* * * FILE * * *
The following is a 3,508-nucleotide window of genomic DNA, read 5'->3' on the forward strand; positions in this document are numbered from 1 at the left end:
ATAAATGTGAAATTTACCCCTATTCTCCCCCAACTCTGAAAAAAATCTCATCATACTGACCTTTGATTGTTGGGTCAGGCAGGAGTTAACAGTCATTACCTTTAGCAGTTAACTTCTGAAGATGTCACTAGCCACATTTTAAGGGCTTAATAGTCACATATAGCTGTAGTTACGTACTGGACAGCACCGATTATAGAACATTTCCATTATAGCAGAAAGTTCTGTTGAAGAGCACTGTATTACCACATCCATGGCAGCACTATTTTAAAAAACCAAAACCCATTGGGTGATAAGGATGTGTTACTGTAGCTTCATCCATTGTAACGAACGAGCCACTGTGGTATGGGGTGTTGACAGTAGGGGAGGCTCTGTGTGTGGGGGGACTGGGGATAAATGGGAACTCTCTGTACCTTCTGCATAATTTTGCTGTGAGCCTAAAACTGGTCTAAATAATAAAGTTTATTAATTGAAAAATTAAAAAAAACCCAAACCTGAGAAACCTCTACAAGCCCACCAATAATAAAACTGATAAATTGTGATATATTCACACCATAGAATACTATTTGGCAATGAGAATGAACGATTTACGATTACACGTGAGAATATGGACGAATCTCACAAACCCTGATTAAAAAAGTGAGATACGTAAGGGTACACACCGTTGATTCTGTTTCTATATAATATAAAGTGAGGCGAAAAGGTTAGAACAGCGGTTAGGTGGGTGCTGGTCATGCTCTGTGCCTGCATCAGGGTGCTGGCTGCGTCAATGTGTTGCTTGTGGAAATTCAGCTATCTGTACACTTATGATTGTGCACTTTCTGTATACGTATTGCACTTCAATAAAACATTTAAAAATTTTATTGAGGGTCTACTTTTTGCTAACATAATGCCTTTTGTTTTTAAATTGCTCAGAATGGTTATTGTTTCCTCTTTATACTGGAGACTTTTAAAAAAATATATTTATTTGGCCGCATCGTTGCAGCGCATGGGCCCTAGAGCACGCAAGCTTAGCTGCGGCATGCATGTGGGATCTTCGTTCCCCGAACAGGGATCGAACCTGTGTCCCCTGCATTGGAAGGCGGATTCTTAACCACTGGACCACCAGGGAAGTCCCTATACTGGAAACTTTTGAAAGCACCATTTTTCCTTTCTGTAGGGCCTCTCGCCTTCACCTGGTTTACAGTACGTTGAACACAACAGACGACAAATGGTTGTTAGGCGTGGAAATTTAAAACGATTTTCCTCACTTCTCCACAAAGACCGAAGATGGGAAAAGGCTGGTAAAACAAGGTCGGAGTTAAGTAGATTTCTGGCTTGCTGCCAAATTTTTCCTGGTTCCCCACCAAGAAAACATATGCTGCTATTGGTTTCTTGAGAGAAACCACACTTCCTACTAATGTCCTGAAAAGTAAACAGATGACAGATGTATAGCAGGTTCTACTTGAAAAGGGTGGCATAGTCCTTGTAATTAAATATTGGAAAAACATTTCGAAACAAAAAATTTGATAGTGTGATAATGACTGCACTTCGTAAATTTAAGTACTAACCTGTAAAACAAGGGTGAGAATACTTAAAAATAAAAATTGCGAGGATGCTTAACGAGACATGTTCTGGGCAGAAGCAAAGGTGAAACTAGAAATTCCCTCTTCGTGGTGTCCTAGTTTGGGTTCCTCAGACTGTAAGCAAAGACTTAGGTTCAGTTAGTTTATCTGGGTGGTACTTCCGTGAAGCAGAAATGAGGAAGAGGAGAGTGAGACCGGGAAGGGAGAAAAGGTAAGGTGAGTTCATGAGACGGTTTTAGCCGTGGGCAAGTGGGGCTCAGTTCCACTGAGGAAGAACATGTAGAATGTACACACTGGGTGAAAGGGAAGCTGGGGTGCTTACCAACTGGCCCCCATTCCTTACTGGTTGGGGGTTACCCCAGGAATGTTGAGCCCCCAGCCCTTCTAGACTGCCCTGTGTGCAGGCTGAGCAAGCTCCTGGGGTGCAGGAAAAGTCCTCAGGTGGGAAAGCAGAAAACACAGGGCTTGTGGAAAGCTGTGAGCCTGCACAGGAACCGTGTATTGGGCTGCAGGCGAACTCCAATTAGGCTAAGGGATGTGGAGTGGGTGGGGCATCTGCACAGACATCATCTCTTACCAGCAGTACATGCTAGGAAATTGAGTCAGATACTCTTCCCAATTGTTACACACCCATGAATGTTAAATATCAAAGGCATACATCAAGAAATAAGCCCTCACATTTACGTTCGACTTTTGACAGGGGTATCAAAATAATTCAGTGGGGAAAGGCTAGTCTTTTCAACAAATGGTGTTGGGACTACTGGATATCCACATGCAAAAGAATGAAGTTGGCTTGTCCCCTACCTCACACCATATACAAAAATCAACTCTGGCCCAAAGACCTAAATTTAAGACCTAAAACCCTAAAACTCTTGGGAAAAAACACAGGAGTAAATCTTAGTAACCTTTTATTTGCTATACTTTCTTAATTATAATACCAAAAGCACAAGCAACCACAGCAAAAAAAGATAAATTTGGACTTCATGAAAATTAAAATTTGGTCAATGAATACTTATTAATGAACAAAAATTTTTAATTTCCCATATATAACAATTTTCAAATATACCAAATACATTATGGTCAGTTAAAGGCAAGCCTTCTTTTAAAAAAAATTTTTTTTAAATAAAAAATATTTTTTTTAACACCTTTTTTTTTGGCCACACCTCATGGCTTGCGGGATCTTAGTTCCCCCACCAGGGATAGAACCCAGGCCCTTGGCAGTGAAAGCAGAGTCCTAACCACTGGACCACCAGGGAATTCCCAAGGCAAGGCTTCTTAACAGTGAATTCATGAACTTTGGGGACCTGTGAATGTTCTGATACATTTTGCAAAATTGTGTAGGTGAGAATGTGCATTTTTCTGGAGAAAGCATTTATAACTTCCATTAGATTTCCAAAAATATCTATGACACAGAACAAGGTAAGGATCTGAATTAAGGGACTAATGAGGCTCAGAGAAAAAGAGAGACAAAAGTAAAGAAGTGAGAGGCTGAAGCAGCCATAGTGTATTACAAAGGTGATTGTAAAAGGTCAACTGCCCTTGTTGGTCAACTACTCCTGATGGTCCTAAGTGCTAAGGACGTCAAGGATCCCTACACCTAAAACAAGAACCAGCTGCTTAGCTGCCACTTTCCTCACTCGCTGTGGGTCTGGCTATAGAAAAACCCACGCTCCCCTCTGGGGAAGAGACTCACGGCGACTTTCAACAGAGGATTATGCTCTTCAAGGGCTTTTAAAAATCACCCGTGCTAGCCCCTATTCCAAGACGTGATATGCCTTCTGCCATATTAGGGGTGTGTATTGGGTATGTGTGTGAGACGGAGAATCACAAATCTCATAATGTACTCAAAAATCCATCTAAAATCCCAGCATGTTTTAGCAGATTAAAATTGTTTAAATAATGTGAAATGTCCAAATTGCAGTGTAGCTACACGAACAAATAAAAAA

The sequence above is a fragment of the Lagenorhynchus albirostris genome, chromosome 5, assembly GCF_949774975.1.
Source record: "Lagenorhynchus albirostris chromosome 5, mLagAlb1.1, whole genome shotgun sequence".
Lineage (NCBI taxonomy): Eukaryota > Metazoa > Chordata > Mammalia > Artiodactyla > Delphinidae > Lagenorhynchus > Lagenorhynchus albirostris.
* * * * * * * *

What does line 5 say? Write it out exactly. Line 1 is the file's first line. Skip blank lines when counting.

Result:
Lineage (NCBI taxonomy): Eukaryota > Metazoa > Chordata > Mammalia > Artiodactyla > Delphinidae > Lagenorhynchus > Lagenorhynchus albirostris.